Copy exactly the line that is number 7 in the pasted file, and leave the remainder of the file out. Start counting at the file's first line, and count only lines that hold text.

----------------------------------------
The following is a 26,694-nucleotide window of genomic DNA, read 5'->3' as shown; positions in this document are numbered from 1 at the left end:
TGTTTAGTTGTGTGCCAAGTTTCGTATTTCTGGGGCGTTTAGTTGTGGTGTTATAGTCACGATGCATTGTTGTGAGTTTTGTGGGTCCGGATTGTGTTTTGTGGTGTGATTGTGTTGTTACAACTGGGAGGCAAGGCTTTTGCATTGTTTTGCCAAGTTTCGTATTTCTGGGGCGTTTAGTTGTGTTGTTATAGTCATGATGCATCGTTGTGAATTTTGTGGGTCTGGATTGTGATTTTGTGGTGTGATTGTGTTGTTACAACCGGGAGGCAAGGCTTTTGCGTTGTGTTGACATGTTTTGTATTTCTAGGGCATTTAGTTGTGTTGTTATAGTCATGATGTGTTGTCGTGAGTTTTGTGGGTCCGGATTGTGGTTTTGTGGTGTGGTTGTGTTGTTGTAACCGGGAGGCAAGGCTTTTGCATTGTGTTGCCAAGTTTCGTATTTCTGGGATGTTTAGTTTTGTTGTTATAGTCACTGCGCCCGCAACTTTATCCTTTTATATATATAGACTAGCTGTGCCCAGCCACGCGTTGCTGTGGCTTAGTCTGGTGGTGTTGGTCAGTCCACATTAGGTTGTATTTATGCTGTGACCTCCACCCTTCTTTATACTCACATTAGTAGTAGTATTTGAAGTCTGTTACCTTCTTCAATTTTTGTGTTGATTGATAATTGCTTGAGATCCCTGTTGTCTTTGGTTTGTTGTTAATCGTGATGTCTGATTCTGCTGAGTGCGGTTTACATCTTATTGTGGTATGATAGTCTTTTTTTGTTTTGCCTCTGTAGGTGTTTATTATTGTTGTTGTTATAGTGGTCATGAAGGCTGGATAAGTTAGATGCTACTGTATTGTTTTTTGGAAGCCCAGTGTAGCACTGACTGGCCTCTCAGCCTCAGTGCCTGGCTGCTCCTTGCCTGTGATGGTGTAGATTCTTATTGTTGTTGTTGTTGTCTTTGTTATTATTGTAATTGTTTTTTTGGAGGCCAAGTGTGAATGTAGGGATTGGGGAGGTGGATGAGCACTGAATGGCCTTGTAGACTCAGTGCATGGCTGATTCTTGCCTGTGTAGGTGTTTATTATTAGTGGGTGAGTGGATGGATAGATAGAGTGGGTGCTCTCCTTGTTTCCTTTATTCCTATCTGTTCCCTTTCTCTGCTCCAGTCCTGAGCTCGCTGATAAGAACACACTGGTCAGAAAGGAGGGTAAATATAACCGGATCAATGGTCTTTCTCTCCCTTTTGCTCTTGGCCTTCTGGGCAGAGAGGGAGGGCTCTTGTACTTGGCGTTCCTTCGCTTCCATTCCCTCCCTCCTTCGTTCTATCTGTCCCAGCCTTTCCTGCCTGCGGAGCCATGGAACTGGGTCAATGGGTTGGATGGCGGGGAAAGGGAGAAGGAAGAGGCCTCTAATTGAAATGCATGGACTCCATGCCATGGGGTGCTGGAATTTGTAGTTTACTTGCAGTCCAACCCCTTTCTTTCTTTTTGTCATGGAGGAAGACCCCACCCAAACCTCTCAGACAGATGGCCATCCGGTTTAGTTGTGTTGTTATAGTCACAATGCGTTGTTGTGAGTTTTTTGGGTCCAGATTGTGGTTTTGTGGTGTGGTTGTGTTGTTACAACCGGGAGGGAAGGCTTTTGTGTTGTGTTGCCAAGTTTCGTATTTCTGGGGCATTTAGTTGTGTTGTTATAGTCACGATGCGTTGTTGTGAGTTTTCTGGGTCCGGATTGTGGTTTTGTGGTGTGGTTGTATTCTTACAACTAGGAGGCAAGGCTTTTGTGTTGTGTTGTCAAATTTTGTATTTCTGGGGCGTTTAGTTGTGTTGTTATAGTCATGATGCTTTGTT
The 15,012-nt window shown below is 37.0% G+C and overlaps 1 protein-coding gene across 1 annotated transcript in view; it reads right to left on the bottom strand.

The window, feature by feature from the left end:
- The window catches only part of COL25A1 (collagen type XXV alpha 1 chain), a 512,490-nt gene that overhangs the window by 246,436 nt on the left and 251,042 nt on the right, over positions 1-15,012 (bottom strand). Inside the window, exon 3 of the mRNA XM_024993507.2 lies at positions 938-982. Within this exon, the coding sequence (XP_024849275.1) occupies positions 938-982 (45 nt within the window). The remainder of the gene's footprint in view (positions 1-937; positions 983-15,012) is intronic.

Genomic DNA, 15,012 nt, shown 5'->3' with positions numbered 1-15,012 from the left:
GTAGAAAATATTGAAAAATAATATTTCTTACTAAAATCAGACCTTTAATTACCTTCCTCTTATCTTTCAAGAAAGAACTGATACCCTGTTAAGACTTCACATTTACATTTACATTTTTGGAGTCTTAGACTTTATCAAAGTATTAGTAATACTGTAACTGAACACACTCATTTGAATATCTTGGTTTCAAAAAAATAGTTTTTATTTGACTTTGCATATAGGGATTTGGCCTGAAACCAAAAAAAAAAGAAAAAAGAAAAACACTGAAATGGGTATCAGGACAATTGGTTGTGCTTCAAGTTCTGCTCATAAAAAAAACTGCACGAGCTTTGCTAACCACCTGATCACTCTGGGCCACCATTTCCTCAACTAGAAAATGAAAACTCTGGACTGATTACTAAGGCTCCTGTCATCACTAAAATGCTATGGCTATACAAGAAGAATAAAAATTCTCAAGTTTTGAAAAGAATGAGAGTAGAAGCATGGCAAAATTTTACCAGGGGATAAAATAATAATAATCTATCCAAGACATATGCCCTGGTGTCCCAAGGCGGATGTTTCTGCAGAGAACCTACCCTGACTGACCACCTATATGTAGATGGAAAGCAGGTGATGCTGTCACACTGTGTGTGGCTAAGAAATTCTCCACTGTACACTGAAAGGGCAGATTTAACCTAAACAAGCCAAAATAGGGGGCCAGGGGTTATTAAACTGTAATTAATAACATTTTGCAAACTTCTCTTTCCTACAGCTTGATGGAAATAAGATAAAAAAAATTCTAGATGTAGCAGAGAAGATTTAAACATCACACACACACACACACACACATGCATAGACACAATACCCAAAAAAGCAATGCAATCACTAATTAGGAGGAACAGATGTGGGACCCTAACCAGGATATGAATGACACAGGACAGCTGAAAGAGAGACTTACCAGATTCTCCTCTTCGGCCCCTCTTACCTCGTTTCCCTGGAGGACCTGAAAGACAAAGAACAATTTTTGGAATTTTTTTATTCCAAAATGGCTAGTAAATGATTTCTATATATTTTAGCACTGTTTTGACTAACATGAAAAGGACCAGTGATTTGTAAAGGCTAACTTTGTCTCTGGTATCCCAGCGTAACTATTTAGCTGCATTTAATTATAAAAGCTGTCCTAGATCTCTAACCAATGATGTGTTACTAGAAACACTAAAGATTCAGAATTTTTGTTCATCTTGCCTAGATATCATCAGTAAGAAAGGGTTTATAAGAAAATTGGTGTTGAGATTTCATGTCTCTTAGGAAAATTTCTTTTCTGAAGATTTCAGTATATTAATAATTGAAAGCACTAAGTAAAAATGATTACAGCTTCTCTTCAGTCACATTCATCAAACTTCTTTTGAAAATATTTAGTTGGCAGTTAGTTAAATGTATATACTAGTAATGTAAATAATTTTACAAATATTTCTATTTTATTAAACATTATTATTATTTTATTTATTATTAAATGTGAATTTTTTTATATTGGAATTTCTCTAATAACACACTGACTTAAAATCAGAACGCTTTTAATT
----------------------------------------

GTAGAAAATATTGAAAAATAATATTTCTTACTAAAATCAGACCTTTAATTACCTTCCTCTTATCTTTCAAGAAAGAACTGATACCCTGTTAAGACTTCACATTTACATTTACATTTTTGGAGTCTTAGACTTTATCAAAGTATTAGTAATACTGTAACTGAACACACTCATTTGAATATCTTGGTTTCAAAAAAATAGTTTTTATTTGACTTTGCATATAGGGATTTGGCCTGAAACCAAAAAAAAAAGAAAAAAGAAAAACACTGAAATGGGTATCAGGACAATTGGTTGTGCTTCAAGTTCTGCTCATAAAAAAAACTGCACGAGCTTTGCTAACCACCTGATCACTCTGGGCCACCATTTCCTCAACTAGAAAATGAAAACTCTGGACTGATTACTAAGGCTCCTGTCATCACTAAAATGCTATGGCTATACAAGAAGAATAAAAATTCTCAAGTTTTGAAAAGAATGAGAGTAGAAGCATGGCAAAATTTTACCAGGGGATAAAATAATAATAATCTATCCAAGACATATGCCCTGGTGTCCCAAGGCGGATGTTTCTGCAGAGAACCTACCCTGACTGACCACCTATATGTAGATGGAAAGCAGGTGATGCTGTCACACTGTGTGTGGCTAAGAAATTCTCCACTGTACACTGAAAGGGCAGATTTAACCTAAACAAGCCAAAATAGGGGGCCAGGGGTTATTAAACTGTAATTAATAACATTTTGCAAACTTCTCTTTCCTACAGCTTGATGGAAATAAGATAAAAAAAATTCTAGATGTAGCAGAGAAGATTTAAACATCACACACACACACACACACACATGCATAGACACAATACCCAAAAAAGCAATGCAATCACTAATTAGGAGGAACAGATGTGGGACCCTAACCAGGATATGAATGACACAGGACAGCTGAAAGAGAGACTTACCAGATTCTCCTCTTCGGCCCCTCTTACCTCGTTTCCCTGGAGGACCTGAAAGACAAAGAACAATTTTTGGAATTTTTTTATTCCAAAATGGCTAGTAAATGATTTCTATATATTTTAGCACTGTTTTGACTAACATGAAAAGGACCAGTGATTTGTAAAGGCTAACTTTGTCTCTGGTATCCCAGCGTAACTATTTAGCTGCATTTAATTATAAAAGCTGTCCTAGATCTCTAACCAATGATGTGTTACTAGAAACACTAAAGATTCAGAATTTTTGTTCATCTTGCCTAGATATCATCAGTAAGAAAGGGTTTATAAGAAAATTGGTGTTGAGATTTCATGTCTCTTAGGAAAATTTCTTTTCTGAAGATTTCAGTATATTAATAATTGAAAGCACTAAGTAAAAATGATTACAGCTTCTCTTCAGTCACATTCATCAAACTTCTTTTGAAAATATTTAGTTGGCAGTTAGTTAAATGTATATACTAGTAATGTAAATAATTTTACAAATATTTCTATTTTATTAAACATTATTATTATTTTATTTATTATTAAATGTGAATTTTTTTATATTGGAATTTCTCTAATAACACACTGACTTAAAATCAGAACGCTTTTAATT